IO-Link uses the same standard unshielded 3-core cables with standard connectors used in conventional I/O. This eliminates problems with complex devices that follow different standards and are often hardwired through multipole connectors. This simple 3 wire cable can be up to 20 meters in length, giving the user the ability to locate sensors some distance away from the IO-Link Master.

Device Identification
Integrated device identification called IODD (IO Device Description), ensures that in the case of component replacements, the correct device has been installed. As each device contains detailed information regarding manufacturer, type, etc., component replacement can be safely handled automatically. Once the new device is installed and connected, digital parameters are “pushed” to the device from the Master, via standard wire connection. The newly installed device now has the same parameters as the original, without the need for additional calibration.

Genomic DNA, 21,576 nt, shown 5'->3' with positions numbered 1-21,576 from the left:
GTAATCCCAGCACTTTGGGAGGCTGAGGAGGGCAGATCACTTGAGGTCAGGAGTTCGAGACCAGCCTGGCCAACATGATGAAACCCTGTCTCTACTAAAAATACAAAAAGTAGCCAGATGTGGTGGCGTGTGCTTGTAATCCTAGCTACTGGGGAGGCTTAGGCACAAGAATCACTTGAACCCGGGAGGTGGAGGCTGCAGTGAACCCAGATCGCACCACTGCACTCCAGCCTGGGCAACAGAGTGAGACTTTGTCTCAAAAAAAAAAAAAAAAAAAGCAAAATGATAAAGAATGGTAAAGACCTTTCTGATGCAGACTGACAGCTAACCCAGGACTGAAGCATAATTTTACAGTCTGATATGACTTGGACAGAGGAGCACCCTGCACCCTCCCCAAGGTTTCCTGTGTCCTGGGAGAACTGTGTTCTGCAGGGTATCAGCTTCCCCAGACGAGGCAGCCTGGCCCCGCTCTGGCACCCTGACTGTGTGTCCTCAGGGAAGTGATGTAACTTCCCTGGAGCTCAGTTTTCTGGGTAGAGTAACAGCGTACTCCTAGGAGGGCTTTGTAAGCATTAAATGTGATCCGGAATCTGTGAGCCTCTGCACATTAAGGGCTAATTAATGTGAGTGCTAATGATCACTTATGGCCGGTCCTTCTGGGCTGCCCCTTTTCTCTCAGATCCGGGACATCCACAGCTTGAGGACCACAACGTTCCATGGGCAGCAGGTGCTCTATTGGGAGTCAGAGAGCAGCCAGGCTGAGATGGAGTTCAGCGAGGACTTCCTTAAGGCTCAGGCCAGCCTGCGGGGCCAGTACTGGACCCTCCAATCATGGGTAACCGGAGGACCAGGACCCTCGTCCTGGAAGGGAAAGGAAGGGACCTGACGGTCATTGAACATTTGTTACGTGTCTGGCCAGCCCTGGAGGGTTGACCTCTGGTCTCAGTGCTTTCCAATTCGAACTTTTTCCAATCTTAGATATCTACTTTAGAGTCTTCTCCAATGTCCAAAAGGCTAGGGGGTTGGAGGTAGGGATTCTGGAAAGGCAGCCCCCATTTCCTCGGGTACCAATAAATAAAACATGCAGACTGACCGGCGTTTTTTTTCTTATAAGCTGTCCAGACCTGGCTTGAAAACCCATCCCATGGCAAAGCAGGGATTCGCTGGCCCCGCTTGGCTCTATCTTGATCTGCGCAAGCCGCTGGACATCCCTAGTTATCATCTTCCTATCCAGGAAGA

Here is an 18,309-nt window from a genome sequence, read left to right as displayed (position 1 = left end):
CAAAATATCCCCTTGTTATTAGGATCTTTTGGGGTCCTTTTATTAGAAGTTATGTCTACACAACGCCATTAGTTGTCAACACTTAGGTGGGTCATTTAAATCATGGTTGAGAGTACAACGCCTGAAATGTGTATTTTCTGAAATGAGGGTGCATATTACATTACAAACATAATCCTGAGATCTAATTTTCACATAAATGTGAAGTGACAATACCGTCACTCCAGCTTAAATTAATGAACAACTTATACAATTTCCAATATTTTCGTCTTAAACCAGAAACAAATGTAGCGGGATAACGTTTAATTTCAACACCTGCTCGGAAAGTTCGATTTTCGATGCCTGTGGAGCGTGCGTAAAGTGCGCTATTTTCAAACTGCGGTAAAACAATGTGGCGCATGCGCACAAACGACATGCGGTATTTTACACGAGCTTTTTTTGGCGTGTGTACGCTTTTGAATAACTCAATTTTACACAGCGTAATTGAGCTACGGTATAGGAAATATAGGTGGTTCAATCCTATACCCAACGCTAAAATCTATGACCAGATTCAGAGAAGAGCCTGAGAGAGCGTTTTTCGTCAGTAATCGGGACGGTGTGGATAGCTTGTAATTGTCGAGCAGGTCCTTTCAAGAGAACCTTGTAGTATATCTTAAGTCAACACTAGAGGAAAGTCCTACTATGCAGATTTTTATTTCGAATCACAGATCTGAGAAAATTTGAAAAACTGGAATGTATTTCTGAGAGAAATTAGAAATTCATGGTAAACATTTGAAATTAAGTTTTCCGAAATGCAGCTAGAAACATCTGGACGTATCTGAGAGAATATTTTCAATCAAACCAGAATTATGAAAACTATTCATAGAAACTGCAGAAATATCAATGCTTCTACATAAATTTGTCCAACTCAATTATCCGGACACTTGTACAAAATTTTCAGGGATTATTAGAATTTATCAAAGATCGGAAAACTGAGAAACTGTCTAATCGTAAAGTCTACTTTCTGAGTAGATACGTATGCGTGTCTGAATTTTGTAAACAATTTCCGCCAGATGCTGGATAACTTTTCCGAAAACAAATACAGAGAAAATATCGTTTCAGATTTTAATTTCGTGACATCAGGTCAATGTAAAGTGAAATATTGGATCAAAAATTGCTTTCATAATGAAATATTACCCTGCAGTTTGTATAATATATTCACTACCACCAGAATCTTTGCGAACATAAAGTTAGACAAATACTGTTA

IO-Link has the benefits of reduced machine costs through:
•    Faster installation and setup
•    Reduced inventory when used with intelligent multi-purpose devices
•    Only one I/O module and standard low cost cables required for up to 16 inputs
•    Reduced I/O footprint, made possible with smaller junction boxes and simple connections
•    Costly sensors with displays and LEDs are no longer required due to pushed parameters stored remotely in the Master.
•    Reduced engineering time and lower documentation costs during the engineering phase.

Products available with IO-Link